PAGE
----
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As an ex motorcycle salesman, I can assure you I would talk about the down side of riding bikes. Plus how we could help prevent them. A typical question from a parent would be. " Will my baby fall off this bike " My answer. Absolutely yes. But if you follow my advice, he or she will do it in the dirt, away from trees. Practicing in the dirt will better prepare them for when they hit the road.

OR. They do not get the dirt bike now, they get a street bike later, when you have no further input, and they hit the highways, to do battle with the semis, with no experience. Which do you think is the smarter move?

Sold one XR75. or XL100 175 or 250. Further. It is possible your baby may not like riding, and gives it up of their own accord.

I have a friend who has a unique resume. Twice he has had bikes pass him at high speed, and die within the next 30 seconds.

Back in the day, we used to keep tabs on how soon a bike purchaser would crash. One guy hit a car on the opposite side of the road, to the exit of the bike shop. One guy died within 1 1/2 miles of the dealer, on his just purchased CB750. One guy killed a cage driver by T boning the cage at high speed.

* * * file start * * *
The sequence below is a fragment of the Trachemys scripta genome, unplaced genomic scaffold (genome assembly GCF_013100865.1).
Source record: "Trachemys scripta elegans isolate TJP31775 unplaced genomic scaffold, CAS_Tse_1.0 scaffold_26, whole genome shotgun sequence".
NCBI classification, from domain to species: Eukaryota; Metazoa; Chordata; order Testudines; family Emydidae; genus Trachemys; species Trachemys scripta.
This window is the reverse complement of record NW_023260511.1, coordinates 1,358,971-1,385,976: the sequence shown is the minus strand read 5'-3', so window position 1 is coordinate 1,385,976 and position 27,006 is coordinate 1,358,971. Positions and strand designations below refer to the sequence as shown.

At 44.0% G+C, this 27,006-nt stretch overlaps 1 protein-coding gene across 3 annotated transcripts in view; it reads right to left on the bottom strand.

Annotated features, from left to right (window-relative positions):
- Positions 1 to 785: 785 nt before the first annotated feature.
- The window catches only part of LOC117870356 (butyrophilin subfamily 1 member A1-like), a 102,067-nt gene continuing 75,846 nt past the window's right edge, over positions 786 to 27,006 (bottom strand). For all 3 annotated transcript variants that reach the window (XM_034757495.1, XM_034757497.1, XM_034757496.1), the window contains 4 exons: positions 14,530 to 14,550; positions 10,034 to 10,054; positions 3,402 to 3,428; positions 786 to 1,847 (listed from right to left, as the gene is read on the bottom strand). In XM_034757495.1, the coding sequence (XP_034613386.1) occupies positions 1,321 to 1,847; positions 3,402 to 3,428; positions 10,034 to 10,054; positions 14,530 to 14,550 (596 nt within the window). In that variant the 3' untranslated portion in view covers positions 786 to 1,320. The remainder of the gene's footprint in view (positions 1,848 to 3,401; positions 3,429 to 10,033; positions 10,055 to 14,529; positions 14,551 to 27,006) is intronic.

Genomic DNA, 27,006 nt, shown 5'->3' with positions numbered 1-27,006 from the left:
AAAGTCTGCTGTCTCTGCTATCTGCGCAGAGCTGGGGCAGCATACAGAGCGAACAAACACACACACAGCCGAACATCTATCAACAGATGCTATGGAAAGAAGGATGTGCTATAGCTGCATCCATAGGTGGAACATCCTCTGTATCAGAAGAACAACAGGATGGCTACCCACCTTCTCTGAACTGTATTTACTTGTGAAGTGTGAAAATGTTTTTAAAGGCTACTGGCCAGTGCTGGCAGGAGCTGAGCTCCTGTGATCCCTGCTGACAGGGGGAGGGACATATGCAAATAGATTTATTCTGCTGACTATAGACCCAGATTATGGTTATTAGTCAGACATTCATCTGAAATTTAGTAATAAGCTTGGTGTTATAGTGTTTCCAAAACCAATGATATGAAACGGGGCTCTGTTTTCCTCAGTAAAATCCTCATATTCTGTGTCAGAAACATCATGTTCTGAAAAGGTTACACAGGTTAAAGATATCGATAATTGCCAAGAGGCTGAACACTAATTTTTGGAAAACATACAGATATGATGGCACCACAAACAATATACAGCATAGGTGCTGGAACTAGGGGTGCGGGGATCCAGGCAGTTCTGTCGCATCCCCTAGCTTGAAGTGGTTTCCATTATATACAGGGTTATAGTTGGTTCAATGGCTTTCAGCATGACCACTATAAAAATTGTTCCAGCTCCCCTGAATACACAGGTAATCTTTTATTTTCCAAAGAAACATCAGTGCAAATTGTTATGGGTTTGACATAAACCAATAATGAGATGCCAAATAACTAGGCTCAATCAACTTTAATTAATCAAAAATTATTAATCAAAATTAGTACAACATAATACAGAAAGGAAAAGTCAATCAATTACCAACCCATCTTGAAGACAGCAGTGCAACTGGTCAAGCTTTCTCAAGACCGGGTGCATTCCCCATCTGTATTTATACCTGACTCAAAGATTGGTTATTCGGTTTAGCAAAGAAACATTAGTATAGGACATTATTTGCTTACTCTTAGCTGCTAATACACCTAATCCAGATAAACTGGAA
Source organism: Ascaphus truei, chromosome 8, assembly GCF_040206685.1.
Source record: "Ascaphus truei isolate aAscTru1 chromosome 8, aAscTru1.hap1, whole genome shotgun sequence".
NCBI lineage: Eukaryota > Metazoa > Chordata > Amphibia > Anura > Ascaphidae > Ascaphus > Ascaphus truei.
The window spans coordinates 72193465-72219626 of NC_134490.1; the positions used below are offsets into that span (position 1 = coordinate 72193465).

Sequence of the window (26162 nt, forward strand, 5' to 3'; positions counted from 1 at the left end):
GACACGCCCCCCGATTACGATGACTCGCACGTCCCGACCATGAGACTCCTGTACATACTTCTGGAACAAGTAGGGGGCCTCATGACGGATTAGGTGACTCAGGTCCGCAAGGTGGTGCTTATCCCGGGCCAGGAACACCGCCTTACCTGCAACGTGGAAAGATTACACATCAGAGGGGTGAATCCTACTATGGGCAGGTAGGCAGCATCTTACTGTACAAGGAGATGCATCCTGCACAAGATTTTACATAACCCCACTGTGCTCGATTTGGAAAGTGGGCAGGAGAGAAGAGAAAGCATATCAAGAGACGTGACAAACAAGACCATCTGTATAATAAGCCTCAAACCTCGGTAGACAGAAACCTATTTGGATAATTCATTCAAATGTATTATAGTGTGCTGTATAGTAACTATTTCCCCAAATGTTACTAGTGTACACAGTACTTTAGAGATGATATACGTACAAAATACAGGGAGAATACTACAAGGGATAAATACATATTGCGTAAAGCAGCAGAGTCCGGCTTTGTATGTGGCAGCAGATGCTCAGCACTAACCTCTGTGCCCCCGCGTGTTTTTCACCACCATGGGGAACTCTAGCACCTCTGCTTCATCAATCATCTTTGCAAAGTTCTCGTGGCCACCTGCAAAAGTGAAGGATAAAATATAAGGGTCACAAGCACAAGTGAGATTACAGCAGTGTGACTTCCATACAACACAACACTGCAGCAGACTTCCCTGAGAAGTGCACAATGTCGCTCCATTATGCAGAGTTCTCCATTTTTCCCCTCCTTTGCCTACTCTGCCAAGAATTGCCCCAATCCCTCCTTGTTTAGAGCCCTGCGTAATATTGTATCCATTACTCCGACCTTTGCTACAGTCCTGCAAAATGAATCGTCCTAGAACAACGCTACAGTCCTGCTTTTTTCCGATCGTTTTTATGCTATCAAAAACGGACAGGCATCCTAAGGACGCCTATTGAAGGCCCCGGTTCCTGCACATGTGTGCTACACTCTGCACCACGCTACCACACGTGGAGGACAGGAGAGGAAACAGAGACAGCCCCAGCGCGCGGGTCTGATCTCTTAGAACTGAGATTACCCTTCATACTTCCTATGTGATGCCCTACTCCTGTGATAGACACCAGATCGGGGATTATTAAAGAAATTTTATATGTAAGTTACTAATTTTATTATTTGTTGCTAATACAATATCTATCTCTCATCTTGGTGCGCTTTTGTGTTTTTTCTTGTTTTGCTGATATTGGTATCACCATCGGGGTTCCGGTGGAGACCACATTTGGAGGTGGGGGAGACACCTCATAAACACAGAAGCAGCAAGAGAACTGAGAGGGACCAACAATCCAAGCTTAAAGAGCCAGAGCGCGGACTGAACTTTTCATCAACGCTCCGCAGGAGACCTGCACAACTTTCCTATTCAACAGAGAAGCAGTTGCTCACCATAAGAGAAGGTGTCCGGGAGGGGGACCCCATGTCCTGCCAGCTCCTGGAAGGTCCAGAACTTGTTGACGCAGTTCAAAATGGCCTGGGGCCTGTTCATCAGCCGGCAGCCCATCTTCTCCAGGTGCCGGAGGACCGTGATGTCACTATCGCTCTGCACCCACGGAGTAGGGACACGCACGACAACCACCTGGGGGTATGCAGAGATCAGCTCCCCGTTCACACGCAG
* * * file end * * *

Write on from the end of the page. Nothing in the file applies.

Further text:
UK
 

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Thanks for cheering me up:surprise:

Sam:nerd:
 

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Thanks for cheering me up:surprise:

Sam:nerd:
Tough and ugly subject. But it does impact all of us. Most guys that sold bikes in the city areas, would have one or two crashed bikes show up, when they opened shop on Monday or Tuesday. One weekend we had about 15. I got on the phone, and it was the same story at other bike shops, all the way to Portland OR, which is as far as I checked.

UK
 

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Our instructor related a few stories during our time with him but I definitely think it should be an official part of the course. Those stories can seem harsh but reality is harsher when you hit the pavement or another car.
 

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It's a tough and often ugly subject but I'm perfectly content knowing when it's my time it makes no difference if I'm in a car or on a bike. My job will always be to do the best I can in any given situation. Crashes happen. Avoid as best you can. Wear the best gear you can afford to minimize any pain if you do crash. If you can't talk about crashing or keep it in the back of your mind while riding, then maybe a motorcycle really isn't for you. A cage might be safer for you. Nothing wrong admitting you don't have the mindset needed to ride. But I prefer to be riding when I get the final call and will always try to avoid crashing. As I'm certain everyone else tries as well. All you can ever possibly do is the best you can. You cannot control the other drivers but you can try to avoid them.
 

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I believe there is a fallen Rider thread here somewhere.